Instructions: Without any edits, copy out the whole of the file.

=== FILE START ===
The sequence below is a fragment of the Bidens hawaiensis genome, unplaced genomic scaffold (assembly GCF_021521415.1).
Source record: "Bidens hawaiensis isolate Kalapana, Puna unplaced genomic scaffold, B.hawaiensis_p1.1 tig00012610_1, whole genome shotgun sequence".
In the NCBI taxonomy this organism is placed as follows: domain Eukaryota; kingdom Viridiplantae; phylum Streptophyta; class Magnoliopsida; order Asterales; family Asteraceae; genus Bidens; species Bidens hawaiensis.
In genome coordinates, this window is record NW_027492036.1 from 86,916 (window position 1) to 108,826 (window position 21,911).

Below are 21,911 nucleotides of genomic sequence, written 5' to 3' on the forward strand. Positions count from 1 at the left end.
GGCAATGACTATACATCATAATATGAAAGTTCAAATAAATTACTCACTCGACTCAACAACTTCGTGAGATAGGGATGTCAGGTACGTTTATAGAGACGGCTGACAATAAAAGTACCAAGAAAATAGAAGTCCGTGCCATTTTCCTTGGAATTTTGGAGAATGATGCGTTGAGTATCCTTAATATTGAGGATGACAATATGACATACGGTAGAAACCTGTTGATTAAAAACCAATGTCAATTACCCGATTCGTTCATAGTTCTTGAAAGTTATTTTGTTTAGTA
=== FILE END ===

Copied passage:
The sequence below is a fragment of the Bidens hawaiensis genome, unplaced genomic scaffold (assembly GCF_021521415.1).
Source record: "Bidens hawaiensis isolate Kalapana, Puna unplaced genomic scaffold, B.hawaiensis_p1.1 tig00012610_1, whole genome shotgun sequence".
In the NCBI taxonomy this organism is placed as follows: domain Eukaryota; kingdom Viridiplantae; phylum Streptophyta; class Magnoliopsida; order Asterales; family Asteraceae; genus Bidens; species Bidens hawaiensis.
In genome coordinates, this window is record NW_027492036.1 from 86,916 (window position 1) to 108,826 (window position 21,911).

Below are 21,911 nucleotides of genomic sequence, written 5' to 3' on the forward strand. Positions count from 1 at the left end.
GGCAATGACTATACATCATAATATGAAAGTTCAAATAAATTACTCACTCGACTCAACAACTTCGTGAGATAGGGATGTCAGGTACGTTTATAGAGACGGCTGACAATAAAAGTACCAAGAAAATAGAAGTCCGTGCCATTTTCCTTGGAATTTTGGAGAATGATGCGTTGAGTATCCTTAATATTGAGGATGACAATATGACATACGGTAGAAACCTGTTGATTAAAAACCAATGTCAATTACCCGATTCGTTCATAGTTCTTGAAAGTTATTTTGTTTAGTA